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Not so good vibrations affecting work safety – Deborah Williams, Principal Safety Consultant: Compass Ltd

Not so good vibrations affecting work safety – Deborah Williams, Principal Safety Consultant: Compass Ltd

RECENT reports show the Health and Safety Executive (HSE) are increasingly investigating the issue of hand-arm vibration with a number of recent prosecutions by the HSE.

Note: Hand-arm vibration comes from the use of hand-held power tools and is the cause of significant ill health (painful and disabling disorders of the blood vessels, nerves and joints), and it is important for employers to keep up to date and ensure they are compliant.

Hand-arm vibration is reverberations transmitted into workers’ hands and arms. This can come from use of hand-held power tools (such as grinders), hand-guided equipment or by holding materials being worked by hand-fed machines.

Regular and frequent exposure to hand-arm vibration can lead to two forms of permanent ill health known as hand-arm vibration syndrome (HAVS) and carpal tunnel syndrome (CTS). Over two million workers are at risk from HAVS, which with proper controls, is entirely preventable.

Symptoms and effects of HAVS include:

  • Tingling and numbness in the fingers resulting in an inability to do fine work or everyday tasks (for example, fastening buttons)
  • Loss of strength in the hands which might affect the ability to do work to a safe standard
  • Fingers going white (blanching) and becoming red and painful on recovery, reducing ability to work in cold or damp conditions
  • Symptoms and effects of CTS can also occur and include tingling, numbness, pain and weakness in the hand which can interfere with work and everyday tasks and affect the ability to accomplish work safely

Symptoms of both may come and go, but with continued exposure to vibration they may become prolonged or permanent and cause pain, distress and sleep disturbance. This can happen after only a few months of exposure, but in most cases it will happen over a few years.

The Control of Vibration at Work Regulations 2005 require employers to make sure risks from vibration are controlled. The Act also requires employers to provide information, instruction and training to employees on the risk and the actions being taken to control risk and provide suitable health surveillance.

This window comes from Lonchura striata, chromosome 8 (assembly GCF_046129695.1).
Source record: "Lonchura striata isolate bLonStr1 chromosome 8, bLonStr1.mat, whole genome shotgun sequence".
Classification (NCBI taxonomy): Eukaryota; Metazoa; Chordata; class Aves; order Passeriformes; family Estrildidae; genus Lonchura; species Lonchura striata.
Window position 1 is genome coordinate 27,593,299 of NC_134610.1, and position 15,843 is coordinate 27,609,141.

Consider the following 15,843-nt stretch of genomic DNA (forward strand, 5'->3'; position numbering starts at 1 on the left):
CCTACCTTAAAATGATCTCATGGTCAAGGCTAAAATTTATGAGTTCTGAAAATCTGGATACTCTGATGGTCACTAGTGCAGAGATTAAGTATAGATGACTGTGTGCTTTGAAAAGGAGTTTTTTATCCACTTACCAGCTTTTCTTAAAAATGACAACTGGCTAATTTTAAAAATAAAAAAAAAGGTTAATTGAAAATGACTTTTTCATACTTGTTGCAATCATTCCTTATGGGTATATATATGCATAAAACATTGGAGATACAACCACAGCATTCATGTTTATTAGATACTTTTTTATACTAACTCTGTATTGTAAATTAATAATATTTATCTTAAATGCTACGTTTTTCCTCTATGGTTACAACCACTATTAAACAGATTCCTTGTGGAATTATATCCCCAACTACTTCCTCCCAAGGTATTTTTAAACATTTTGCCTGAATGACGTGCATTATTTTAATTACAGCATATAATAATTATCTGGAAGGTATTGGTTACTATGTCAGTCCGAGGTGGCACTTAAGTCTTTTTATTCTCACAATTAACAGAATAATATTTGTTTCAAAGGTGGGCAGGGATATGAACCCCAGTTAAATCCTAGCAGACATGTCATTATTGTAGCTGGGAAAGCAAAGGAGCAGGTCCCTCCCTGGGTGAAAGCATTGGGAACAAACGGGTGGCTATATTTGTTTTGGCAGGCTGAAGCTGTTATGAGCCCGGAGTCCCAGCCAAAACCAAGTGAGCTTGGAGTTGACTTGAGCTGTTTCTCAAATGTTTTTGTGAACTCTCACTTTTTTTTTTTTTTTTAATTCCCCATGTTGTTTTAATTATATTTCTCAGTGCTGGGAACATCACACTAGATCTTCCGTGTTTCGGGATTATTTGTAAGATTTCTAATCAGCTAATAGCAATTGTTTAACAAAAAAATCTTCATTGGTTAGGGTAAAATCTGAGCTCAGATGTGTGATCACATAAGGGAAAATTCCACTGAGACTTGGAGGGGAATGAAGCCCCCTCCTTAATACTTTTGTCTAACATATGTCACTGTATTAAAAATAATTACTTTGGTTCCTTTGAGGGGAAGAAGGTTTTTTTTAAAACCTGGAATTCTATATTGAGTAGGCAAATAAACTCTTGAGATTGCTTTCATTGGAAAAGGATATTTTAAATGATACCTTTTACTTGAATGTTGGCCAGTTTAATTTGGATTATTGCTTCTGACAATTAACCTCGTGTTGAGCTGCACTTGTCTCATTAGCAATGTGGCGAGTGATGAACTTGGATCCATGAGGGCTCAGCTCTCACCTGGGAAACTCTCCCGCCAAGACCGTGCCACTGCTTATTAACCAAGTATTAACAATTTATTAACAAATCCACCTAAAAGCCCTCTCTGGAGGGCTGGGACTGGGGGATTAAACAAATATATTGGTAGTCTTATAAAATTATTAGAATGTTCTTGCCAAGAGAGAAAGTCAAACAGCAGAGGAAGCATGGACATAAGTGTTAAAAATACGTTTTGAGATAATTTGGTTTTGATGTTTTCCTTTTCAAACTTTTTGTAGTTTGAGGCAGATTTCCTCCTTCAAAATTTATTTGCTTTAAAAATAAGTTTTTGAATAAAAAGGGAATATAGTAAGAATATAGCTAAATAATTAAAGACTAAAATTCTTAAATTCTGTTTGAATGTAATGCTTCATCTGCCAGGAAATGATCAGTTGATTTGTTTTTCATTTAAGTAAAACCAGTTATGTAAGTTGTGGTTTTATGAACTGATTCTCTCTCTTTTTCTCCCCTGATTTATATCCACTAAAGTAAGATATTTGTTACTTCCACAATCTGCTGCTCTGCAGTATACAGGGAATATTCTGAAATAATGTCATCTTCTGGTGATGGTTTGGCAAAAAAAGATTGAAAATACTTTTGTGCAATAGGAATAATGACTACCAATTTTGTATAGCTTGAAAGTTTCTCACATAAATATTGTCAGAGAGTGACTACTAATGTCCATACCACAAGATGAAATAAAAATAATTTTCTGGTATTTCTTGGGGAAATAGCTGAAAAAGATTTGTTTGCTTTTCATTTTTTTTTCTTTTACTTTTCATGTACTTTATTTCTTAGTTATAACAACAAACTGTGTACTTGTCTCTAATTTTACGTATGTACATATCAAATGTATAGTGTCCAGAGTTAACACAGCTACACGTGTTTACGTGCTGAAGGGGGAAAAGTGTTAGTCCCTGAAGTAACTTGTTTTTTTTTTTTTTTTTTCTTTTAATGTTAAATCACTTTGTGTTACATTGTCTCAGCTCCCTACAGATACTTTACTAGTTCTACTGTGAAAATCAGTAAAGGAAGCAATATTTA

The Vibration Regulations include an exposure action value (EAV) and an exposure limit value (ELV) based on a combination of the vibration at the grip point(s) on the equipment or work piece and the time spent gripping it.

The exposure action and limit values are a daily EAV of 2.5 m/s A(8) that represents a clear risk requiring management; and a daily ELV of 5 m/s A(8) representing a high risk above, which employees should not be exposed.
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Users of the types of equipment listed below and similar equipment will often be exposed above the EAV:

  • Chainsaws, impact drills and grinders (all types and sizes, eg angle, die, straight, vertical etc)
  • Hand-fed equipment e.g pedestal linishers, grinders, mops
  • Scaling hammers, this includes needle scalers
  • Pedestrian-controlled equipment including mowers, floor saws, floor polishers
  • Powered hammers for chipping,
    demolition, road breaking etc
  • Sanders and polishers
  • Hand-held saws for concrete, metal, ground clearance etc

Damaged and very old models of equipment may be hazardous even when used for very short periods. Most types of hand-held, hand-guided or hand-fed-powered equipment can cause ill health from vibration if used incorrectly.

Employers can reduce vibration exposure by reducing the vibration transmitted to the hand and the time spent holding vibrating equipment or work pieces.

Control measures include looking for ways of working that reduce the need to hold vibrating equipment. A few examples to consider are to question the need for vibration emissions when purchasing or hiring equipment.
Employers can promote maintaining equipment in accordance with its manufacturer’s instructions, or plan work schedules to minimise vibration exposures and make exposures below the ELV.
Employers could also promote work organisation and design workstations to avoid uncomfortable postures. Employees could also enquire the need for high-manual effort to grip, push or pull equipment – helping employees maintain good blood circulation by providing clothing to help them keep warm and dry.

Employers must provide health surveillance when exposures are at or above the EAV and in other circumstances where there is risk, for example, after diagnosis of HAVS and exposure continues, but below the EAV.

Health Surveillance for HAVS should be carried out by properly trained and competent Occupational Health professionals, who will advise the  employer on new cases of HAVS.

 

Deborah Williams CMIOSH RMaPS is Principal Safety Consultant at Compass Ltd. Deborah specialises in assisting private sector organisations within the construction, waste management and extractive industries.

You can contact her on – 01257 482256 or via email: [email protected]